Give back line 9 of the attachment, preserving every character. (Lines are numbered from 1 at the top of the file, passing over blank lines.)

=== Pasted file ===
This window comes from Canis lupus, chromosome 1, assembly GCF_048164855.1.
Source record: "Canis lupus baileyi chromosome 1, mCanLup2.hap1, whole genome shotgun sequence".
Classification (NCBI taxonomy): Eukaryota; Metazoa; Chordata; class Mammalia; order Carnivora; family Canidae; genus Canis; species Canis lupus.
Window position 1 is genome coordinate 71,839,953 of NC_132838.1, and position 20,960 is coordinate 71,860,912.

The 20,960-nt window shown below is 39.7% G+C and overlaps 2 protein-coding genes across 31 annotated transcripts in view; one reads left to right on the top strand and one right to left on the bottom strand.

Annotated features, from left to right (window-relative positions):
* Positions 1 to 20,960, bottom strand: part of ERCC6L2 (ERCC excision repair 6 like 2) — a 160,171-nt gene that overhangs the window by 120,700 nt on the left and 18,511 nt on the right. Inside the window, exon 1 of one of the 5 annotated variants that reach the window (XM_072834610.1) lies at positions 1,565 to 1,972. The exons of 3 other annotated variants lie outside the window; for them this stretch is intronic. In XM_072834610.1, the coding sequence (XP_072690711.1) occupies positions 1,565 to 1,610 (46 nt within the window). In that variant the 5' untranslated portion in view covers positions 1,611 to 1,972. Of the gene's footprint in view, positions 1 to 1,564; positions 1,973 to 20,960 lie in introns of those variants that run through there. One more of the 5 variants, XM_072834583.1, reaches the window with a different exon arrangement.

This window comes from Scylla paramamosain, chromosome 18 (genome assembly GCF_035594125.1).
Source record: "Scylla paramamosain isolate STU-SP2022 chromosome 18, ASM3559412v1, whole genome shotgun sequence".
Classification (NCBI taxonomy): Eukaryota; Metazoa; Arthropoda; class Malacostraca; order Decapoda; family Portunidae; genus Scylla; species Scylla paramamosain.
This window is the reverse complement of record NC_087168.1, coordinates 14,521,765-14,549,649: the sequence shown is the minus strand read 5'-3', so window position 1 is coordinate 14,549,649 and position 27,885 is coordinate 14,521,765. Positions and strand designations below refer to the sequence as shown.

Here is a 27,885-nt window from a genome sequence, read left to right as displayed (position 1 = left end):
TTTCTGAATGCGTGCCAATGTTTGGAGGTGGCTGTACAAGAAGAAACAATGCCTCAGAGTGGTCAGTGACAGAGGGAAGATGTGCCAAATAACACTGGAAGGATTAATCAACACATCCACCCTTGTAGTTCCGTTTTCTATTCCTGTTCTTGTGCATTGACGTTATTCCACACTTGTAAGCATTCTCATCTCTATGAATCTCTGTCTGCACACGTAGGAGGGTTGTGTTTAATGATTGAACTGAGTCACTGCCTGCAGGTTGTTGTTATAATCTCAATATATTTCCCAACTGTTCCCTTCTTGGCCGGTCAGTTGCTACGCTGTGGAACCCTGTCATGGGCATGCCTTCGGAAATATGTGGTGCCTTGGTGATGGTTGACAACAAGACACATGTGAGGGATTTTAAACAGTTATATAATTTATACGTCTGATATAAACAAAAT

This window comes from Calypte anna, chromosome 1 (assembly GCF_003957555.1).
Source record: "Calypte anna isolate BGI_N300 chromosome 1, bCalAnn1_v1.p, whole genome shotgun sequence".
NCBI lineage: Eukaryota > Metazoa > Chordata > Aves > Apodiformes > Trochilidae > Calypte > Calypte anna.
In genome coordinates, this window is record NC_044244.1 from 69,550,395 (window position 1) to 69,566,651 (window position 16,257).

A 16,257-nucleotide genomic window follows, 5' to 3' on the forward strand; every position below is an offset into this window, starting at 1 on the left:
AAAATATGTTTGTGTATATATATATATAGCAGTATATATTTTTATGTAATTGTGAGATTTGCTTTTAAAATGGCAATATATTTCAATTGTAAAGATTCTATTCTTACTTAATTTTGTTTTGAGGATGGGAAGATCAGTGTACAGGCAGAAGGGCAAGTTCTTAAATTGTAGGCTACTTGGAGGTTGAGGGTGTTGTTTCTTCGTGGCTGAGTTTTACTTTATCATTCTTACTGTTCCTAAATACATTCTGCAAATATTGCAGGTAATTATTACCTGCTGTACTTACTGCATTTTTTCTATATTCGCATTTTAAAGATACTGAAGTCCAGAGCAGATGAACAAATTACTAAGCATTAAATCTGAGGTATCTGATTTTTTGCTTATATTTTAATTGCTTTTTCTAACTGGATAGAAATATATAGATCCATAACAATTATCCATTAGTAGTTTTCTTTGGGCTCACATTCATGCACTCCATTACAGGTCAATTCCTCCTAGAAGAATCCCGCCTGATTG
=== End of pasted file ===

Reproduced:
Source record: "Scylla paramamosain isolate STU-SP2022 chromosome 18, ASM3559412v1, whole genome shotgun sequence".